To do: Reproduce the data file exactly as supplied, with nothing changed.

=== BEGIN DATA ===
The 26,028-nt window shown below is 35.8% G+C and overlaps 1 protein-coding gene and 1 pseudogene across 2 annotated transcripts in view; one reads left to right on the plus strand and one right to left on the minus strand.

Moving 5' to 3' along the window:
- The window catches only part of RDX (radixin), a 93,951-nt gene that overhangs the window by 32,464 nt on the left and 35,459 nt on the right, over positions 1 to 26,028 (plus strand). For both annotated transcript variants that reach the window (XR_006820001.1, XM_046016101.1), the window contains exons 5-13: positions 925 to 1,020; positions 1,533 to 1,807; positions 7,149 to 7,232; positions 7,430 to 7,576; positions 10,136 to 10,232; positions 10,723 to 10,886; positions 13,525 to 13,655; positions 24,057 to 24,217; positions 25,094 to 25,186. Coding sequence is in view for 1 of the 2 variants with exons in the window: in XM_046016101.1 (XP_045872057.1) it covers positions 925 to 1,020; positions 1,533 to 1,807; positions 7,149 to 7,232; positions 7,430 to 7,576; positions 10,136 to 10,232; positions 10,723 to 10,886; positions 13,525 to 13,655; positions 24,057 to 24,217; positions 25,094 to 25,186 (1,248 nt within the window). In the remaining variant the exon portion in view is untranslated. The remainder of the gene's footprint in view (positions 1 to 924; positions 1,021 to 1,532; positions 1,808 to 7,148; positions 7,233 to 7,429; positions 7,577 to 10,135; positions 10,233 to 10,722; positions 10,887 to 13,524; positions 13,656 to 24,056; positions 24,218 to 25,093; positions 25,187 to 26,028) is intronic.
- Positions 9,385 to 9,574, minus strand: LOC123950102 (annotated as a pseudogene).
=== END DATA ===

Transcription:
The 26,028-nt window shown below is 35.8% G+C and overlaps 1 protein-coding gene and 1 pseudogene across 2 annotated transcripts in view; one reads left to right on the plus strand and one right to left on the minus strand.

Moving 5' to 3' along the window:
- The window catches only part of RDX (radixin), a 93,951-nt gene that overhangs the window by 32,464 nt on the left and 35,459 nt on the right, over positions 1 to 26,028 (plus strand). For both annotated transcript variants that reach the window (XR_006820001.1, XM_046016101.1), the window contains exons 5-13: positions 925 to 1,020; positions 1,533 to 1,807; positions 7,149 to 7,232; positions 7,430 to 7,576; positions 10,136 to 10,232; positions 10,723 to 10,886; positions 13,525 to 13,655; positions 24,057 to 24,217; positions 25,094 to 25,186. Coding sequence is in view for 1 of the 2 variants with exons in the window: in XM_046016101.1 (XP_045872057.1) it covers positions 925 to 1,020; positions 1,533 to 1,807; positions 7,149 to 7,232; positions 7,430 to 7,576; positions 10,136 to 10,232; positions 10,723 to 10,886; positions 13,525 to 13,655; positions 24,057 to 24,217; positions 25,094 to 25,186 (1,248 nt within the window). In the remaining variant the exon portion in view is untranslated. The remainder of the gene's footprint in view (positions 1 to 924; positions 1,021 to 1,532; positions 1,808 to 7,148; positions 7,233 to 7,429; positions 7,577 to 10,135; positions 10,233 to 10,722; positions 10,887 to 13,524; positions 13,656 to 24,056; positions 24,218 to 25,093; positions 25,187 to 26,028) is intronic.
- Positions 9,385 to 9,574, minus strand: LOC123950102 (annotated as a pseudogene).